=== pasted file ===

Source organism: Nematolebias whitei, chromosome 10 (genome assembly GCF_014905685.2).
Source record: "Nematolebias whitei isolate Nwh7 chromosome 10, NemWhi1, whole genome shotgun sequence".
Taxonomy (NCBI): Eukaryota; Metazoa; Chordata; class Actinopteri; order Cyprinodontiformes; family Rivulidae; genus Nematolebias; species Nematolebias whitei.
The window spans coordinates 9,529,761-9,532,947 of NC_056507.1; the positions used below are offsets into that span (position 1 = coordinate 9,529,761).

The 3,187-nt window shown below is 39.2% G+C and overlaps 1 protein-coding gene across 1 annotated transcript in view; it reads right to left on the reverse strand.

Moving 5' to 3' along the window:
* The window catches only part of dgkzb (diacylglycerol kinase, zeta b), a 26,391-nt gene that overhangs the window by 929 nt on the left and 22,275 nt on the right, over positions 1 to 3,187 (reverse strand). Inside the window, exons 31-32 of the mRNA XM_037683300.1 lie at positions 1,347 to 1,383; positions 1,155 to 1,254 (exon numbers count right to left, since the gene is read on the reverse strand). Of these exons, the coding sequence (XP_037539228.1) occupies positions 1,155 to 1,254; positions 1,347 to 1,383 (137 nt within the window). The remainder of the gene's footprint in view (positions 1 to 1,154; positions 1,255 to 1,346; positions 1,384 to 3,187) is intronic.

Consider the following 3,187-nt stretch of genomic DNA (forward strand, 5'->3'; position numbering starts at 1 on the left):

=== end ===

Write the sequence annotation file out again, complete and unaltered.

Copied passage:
Source organism: Nematolebias whitei, chromosome 10 (genome assembly GCF_014905685.2).
Source record: "Nematolebias whitei isolate Nwh7 chromosome 10, NemWhi1, whole genome shotgun sequence".
Taxonomy (NCBI): Eukaryota; Metazoa; Chordata; class Actinopteri; order Cyprinodontiformes; family Rivulidae; genus Nematolebias; species Nematolebias whitei.
The window spans coordinates 9,529,761-9,532,947 of NC_056507.1; the positions used below are offsets into that span (position 1 = coordinate 9,529,761).

The 3,187-nt window shown below is 39.2% G+C and overlaps 1 protein-coding gene across 1 annotated transcript in view; it reads right to left on the reverse strand.

Moving 5' to 3' along the window:
* The window catches only part of dgkzb (diacylglycerol kinase, zeta b), a 26,391-nt gene that overhangs the window by 929 nt on the left and 22,275 nt on the right, over positions 1 to 3,187 (reverse strand). Inside the window, exons 31-32 of the mRNA XM_037683300.1 lie at positions 1,347 to 1,383; positions 1,155 to 1,254 (exon numbers count right to left, since the gene is read on the reverse strand). Of these exons, the coding sequence (XP_037539228.1) occupies positions 1,155 to 1,254; positions 1,347 to 1,383 (137 nt within the window). The remainder of the gene's footprint in view (positions 1 to 1,154; positions 1,255 to 1,346; positions 1,384 to 3,187) is intronic.

Consider the following 3,187-nt stretch of genomic DNA (forward strand, 5'->3'; position numbering starts at 1 on the left):